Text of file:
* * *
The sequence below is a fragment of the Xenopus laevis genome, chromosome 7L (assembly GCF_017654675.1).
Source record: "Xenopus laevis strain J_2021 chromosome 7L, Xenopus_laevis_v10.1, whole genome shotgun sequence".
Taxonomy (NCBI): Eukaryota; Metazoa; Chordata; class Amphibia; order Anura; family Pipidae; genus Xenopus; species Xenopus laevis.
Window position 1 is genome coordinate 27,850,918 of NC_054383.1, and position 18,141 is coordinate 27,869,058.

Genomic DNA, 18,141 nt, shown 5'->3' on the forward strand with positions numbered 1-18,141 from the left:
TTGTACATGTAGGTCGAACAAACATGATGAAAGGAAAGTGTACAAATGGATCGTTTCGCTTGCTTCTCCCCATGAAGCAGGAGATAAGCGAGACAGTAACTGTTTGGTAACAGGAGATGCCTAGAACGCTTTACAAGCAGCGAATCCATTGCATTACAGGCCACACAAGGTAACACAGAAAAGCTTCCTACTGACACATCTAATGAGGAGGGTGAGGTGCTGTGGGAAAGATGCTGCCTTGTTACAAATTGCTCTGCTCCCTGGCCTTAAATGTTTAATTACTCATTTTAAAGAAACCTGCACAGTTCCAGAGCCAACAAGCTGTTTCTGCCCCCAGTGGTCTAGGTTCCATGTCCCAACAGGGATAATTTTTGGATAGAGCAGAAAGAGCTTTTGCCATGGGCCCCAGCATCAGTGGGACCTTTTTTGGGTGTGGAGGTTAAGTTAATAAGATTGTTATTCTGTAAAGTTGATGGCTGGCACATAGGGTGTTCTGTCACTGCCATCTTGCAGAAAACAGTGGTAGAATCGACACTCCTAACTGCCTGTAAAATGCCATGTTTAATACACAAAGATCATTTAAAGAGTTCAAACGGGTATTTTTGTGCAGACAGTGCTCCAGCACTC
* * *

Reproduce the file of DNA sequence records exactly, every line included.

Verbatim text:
The sequence below is a fragment of the Xenopus laevis genome, chromosome 7L (assembly GCF_017654675.1).
Source record: "Xenopus laevis strain J_2021 chromosome 7L, Xenopus_laevis_v10.1, whole genome shotgun sequence".
Taxonomy (NCBI): Eukaryota; Metazoa; Chordata; class Amphibia; order Anura; family Pipidae; genus Xenopus; species Xenopus laevis.
Window position 1 is genome coordinate 27,850,918 of NC_054383.1, and position 18,141 is coordinate 27,869,058.

Genomic DNA, 18,141 nt, shown 5'->3' on the forward strand with positions numbered 1-18,141 from the left:
TTGTACATGTAGGTCGAACAAACATGATGAAAGGAAAGTGTACAAATGGATCGTTTCGCTTGCTTCTCCCCATGAAGCAGGAGATAAGCGAGACAGTAACTGTTTGGTAACAGGAGATGCCTAGAACGCTTTACAAGCAGCGAATCCATTGCATTACAGGCCACACAAGGTAACACAGAAAAGCTTCCTACTGACACATCTAATGAGGAGGGTGAGGTGCTGTGGGAAAGATGCTGCCTTGTTACAAATTGCTCTGCTCCCTGGCCTTAAATGTTTAATTACTCATTTTAAAGAAACCTGCACAGTTCCAGAGCCAACAAGCTGTTTCTGCCCCCAGTGGTCTAGGTTCCATGTCCCAACAGGGATAATTTTTGGATAGAGCAGAAAGAGCTTTTGCCATGGGCCCCAGCATCAGTGGGACCTTTTTTGGGTGTGGAGGTTAAGTTAATAAGATTGTTATTCTGTAAAGTTGATGGCTGGCACATAGGGTGTTCTGTCACTGCCATCTTGCAGAAAACAGTGGTAGAATCGACACTCCTAACTGCCTGTAAAATGCCATGTTTAATACACAAAGATCATTTAAAGAGTTCAAACGGGTATTTTTGTGCAGACAGTGCTCCAGCACTC